"I have been asked why I rendered the ‘kono atari” in the title as “neighborhood.” I think it’s because, for many of us at least, there is something familiar about its cast of characters. There was a lot of crazy stuff going on, but at the same time it felt like a real neighborhood, I guess, so that’s the word I chose." — Ted Goossen, translator of People from My Neighborhood
The 36 interconnected micro-stories contained in People from My Neighborhood create a world that Kawakami has been constructing, piece by piece, story by story, for over ten years. It is a world, as one reviewer puts it, " filled with equal parts fable and the everyday." Absurd, funny, strange, scary, and beautifully heartfelt, Kawakami deftly threads the wonderful and the mundane into a whole cloth of bright threads.
What booksellers are saying about People from My Neighborhood
- The experience of reading the stories in People From My Neighborhood feels just like visiting a friend as they guide you through a stroll through their neighborhood where every corner has a surprise and every home has fantastical tales to tell. Totally charming and refreshing, with plenty of imaginative oddities that kept me walking at a brisk pace. ― Luis Correa from Avid Bookshop in Athens, GA
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- Hiromi Kawakami returns with an endlessly charming, quirky collection of interconnected micro-stories about the strange denizens of a Japanese neighborhood. Each story lasts a few pages at most but all pack a delightful little punch with every tale painting a small portrait of a resident – the chicken farmer, a strange diplomat, the woman who owns the shop that no one ever goes into, and many more. People From My Neighborhood is more about the stories we make up about our neighbors – the lives we construct for them with the brief glimpses we catch – and I absolutely adored every page of it. ― Caleb Masters from Bookmarks in Winston-Salem, NC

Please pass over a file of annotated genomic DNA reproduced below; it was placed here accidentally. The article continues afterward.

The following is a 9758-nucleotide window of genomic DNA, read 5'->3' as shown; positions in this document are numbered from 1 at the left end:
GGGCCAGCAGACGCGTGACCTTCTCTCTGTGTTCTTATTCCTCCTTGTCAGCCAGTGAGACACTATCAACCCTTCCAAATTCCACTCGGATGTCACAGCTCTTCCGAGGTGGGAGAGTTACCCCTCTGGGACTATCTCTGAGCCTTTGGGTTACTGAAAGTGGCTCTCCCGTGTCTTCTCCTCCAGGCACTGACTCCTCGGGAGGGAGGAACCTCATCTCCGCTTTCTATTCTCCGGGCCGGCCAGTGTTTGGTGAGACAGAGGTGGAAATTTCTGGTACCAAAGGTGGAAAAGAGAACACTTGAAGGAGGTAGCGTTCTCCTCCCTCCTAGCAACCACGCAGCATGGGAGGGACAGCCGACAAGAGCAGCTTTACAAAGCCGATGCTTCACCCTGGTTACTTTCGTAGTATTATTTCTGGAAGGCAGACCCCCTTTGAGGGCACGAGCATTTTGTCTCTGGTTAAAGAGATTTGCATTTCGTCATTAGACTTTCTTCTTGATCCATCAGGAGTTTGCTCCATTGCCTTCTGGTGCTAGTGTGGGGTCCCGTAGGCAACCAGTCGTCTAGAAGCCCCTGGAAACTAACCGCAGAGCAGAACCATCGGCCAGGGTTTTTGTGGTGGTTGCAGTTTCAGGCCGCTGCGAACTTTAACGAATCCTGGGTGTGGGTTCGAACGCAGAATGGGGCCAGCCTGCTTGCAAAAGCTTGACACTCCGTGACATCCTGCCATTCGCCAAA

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- Somewhere between flash fiction and vignettes, this collection creates a neighborhood where the surreal is treated as though it is reality, as though there is nothing strange about people hatching from eggs, a school made of sweets, or squishy doll brains kept in a drawer. Kawakami’s turns are as quick as the prose and the endings are tenuous at best until the larger picture begins to form across characters. These stories require the reader to embrace the weird and enjoy the uncanny, many of the stories floating in the space between nightmare and dream-state. ― Miranda Sanchez from Epilogue Books Chocolate Brews in Chapel Hill, NC
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About Hiromi Kawakami
Hiromi Kawakami was born in Tokyo in 1958. Her first novel, Kamisama (God), was published in 1994. In 1996, she was awarded the Akutagawa Prize for Hebi o Fumu (Tread on a Snake) and in 2001 she won the Tanizaki Prize for her novel Sensei no Kaban (Strange Weather in Tokyo), which became an international bestseller. Strange Weather in Tokyo was shortlisted for the 2013 Man Asian Literary Prize and the 2014 International Foreign Fiction Prize. Kawakami has contributed to editions of Granta in both the UK and Japan and is one of Japan’s most popular contemporary novelists.